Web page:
Roland Angle and PDD engineer Larry Cooper mingle with attendees of the April 25th PDD presentation in Orlando.
Who are the volunteers for Project Due Diligence?
Here are several of the original members of the group, who bring their own expertise and experience to the project:
Roland Angle, CE, is a civil engineer with a Bachelor of Science degree from UC Berkeley. He has 50 years of experience in the design and testing of blast-hardened missile launch facilities and in the design of U.S. Naval explosive’s containers, harbor terminal facilities, earth foundation systems, and hydraulic systems. He has owned three construction companies and has taught high school engineering-related subjects.
Lynn Affleck, PE, has a BS in civil engineering from the University of Utah and first worked as a structural engineering specialist, designing heavy structures for the petrochemical industry. He went on to establish his own engineering business, which he operated for 21 years. He returned to engineering with a new consulting firm for which he continues to work part-time.
Jeffrey Bishop has a BS in civil engineering from the University of Texas at Austin. Since graduating in 2010, his work has focused on designing architectural building envelopes for high-rise structures and industrial projects.
Charles Coleman, PE, has a BS in civil engineering from San Diego State University and did civil engineering graduate studies at Uppsala University in Sweden. He worked as a surveyor with the California Aqueduct Project, and then went on to a 42-year career in structural steel design involving the Trans-Alaska Oil Pipeline as well as working on construction projects in Saudi Arabia. He has worked for the Alaska Department of Transportation and done private consulting. He also has piloted large Boeing jets for American Airlines. He was flying 757s and 767s for AA’s International Division at the time of 9/11. In fact, he had served as captain on two of the jets that were alleged to have been hijacked: AA11, which is alleged to have flown into the WTC North Tower; and AA77, which is alleged to have hit the Pentagon.
Larry Cooper, PE, has a BS in civil engineering from the University of Wisconsin and an MS in structural engineering from the University of Illinois. He has 40 years’ experience as a consulting engineer involved in structural design and construction of major wastewater treatment facilities as well as highway and railway bridges. His first consultancy led him to become involved in the Israeli-Palestinian conflict in the late 1960s, and he became affiliated with an organization called Unitarian Universalists for Justice in the Middle East.
Bill Graham, PE, received a BS in mechanical engineering and a BA in environmental studies from the State University of New York at Stony Brook, an MS in civil engineering from the New Jersey Institute of Technology, and a master of management degree from Northwestern University. He has more than 40 years of experience in engineering studies, design and construction, working with government and industrial clients in chemical, civil, and environmental spheres.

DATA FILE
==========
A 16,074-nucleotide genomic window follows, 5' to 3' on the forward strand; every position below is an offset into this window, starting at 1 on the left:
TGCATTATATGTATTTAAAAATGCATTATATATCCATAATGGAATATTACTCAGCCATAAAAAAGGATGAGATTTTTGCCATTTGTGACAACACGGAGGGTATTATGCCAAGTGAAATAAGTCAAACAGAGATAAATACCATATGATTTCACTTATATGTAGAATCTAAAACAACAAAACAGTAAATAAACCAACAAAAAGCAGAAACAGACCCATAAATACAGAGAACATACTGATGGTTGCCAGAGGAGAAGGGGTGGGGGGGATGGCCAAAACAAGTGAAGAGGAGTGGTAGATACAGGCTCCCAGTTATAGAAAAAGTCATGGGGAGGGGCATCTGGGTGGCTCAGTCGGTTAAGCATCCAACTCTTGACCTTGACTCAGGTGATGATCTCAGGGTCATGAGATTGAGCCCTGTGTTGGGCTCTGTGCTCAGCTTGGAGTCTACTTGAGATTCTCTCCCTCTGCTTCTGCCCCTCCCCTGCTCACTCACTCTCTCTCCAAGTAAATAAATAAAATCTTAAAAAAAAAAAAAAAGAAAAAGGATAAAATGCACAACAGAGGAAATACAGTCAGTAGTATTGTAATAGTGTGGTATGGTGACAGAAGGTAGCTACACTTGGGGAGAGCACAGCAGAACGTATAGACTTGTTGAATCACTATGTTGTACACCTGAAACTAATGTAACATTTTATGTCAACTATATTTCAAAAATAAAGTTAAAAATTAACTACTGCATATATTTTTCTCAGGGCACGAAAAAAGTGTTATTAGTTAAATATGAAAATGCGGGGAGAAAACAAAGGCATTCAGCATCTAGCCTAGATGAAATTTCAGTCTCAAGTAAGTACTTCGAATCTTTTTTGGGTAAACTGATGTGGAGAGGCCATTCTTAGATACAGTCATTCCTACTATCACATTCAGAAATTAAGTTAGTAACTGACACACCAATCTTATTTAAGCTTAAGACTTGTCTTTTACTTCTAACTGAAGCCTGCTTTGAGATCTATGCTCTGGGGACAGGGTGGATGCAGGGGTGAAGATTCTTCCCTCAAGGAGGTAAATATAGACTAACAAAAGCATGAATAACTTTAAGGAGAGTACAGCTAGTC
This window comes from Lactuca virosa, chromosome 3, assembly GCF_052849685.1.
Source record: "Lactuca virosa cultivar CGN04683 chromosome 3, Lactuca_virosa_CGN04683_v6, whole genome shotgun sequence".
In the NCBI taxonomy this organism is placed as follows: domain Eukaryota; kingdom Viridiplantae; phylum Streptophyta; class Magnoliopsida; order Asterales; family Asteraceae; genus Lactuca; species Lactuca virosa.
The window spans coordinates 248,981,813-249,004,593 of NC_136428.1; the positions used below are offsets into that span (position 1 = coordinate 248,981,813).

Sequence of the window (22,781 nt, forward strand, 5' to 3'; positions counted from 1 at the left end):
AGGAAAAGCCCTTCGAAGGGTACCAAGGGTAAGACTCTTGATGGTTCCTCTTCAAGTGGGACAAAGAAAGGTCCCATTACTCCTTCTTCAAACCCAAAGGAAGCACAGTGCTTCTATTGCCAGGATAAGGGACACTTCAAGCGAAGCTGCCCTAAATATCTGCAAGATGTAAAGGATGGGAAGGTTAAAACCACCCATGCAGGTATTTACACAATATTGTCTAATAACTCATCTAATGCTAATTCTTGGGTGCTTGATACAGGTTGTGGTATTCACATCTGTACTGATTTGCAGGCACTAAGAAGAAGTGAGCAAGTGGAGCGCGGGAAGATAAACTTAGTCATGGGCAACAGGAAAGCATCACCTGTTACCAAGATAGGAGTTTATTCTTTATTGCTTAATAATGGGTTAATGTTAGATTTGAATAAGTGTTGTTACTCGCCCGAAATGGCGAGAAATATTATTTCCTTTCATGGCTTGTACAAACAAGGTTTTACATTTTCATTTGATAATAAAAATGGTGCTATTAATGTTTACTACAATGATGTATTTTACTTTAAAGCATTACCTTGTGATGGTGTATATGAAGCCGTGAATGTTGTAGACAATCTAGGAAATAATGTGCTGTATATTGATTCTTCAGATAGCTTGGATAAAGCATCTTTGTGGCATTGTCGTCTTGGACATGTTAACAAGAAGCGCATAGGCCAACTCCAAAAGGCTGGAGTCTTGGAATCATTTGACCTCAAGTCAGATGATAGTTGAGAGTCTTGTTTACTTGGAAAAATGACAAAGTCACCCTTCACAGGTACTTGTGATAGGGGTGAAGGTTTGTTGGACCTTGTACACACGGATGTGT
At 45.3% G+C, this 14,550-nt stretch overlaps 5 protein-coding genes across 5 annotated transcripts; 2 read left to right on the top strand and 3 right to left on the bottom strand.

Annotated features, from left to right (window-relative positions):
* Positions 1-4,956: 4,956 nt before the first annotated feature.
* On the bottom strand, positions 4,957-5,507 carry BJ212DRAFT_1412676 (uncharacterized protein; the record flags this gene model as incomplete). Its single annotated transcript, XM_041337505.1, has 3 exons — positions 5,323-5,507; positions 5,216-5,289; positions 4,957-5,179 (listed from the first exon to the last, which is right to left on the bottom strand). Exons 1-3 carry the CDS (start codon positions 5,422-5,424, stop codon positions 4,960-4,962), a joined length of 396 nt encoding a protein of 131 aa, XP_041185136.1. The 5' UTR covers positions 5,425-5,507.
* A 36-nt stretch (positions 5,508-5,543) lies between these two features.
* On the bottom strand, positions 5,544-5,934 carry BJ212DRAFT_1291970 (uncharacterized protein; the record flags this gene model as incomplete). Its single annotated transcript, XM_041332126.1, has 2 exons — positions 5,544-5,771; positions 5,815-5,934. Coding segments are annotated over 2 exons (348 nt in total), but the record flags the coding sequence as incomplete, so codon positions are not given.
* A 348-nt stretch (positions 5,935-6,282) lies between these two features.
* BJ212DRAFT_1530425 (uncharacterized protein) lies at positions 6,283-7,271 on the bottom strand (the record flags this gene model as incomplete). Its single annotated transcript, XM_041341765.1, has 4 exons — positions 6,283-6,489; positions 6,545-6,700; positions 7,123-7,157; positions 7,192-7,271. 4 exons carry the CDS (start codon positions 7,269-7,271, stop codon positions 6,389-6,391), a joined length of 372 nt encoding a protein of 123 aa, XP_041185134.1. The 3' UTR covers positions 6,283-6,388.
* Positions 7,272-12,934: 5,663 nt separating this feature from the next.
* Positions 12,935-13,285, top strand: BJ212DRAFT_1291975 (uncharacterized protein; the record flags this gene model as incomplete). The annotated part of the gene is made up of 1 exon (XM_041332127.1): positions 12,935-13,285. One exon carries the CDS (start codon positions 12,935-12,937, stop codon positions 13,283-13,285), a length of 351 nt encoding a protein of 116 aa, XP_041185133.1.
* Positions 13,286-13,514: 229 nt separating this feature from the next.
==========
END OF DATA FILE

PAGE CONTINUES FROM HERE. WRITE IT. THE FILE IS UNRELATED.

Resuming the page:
Michael Herzig has a BS in civil engineering from the University of Colorado at Boulder and has retired with 42 years of experience in public works. He was employed for 11 years by the City of Los Angeles Bureau of Engineering, where he did street, drainage, and wastewater system design, as well as construction management. He also supervised operations in their hydraulic research laboratory and performed failure analysis in the wake of various environmental disasters. He supervised engineers for the City of Fort Collins, CO, working on transportation facility design and plan review. This experience included analysis of reinforced concrete and steel bridges.
Gene Johnson has a BS in mechanical engineering from the South Dakota School of Mines and Technology and more than 30 years of construction and mining experience. He designed and used heavy machinery in open pit mining operations and is familiar with the use of explosives.
Dan May received a BS in civil engineering from Marquette University and began his career doing construction management. He moved on to the field of employee safety in industrial plants where he gained considerable experience in root cause analysis following workplace accidents. He has an understanding of forensic engineering investigations. Dan also has an MBA and does product development work.
Kathy McGrade has a BS in materials engineering from the New Mexico Institute of Mining and Technology and has done related graduate studies at Stanford University. She began her career working for various start-up companies, including Starstruck, where she developed satellite-delivery rockets; and Metcal, where she worked with shape-memory alloy materials.
Zaida Owre, PE, has a BS in civil engineering from UC Berkeley. She is retired after more than 20 years working for the Pacific Gas and Electric Company and the Alameda County Public Works Agency in California.
Fred Schaejbe, PE, has a BS in civil engineering from Tufts University and received a scholarship to the University of Illinois to obtain his MS in structural engineering. For 21 years he worked in structural design and project management involving steel structures for offshore drilling operations and production platforms for the oil and gas industries. After moving to Wisconsin, he devoted another 24 years to civil engineering projects.
John Schuler, PE, has BS and MS degrees in civil engineering from Lehigh University and the University of Alaska, respectively. He has 27 years’ experience with geotechnical and transportation projects, including 15 years with the Virginia Department of Transportation.
Ibrahim Soudy, Ph.D., PE, received his Bachelor’s, Master’s, and Doctoral degrees in structural engineering from the University of Alberta. He has more than 30 years of academic and practical experience in the design and evaluation of bridges, buildings, and offshore marine and materials-handling structures in structural engineering projects.
Tony Szamboti has a BS in mechanical engineering from Villanova University. He has decades of experience in the aerospace and communications industries and has designed many types of structures for use in dynamic environments.
For updates about Project Due Diligence, stay tuned to the weekly radio show 9/11 Free Fall, where presenters are interviewed after giving their presentations. To listen to archives of past interviews with presenters, go to www.911freefall.com.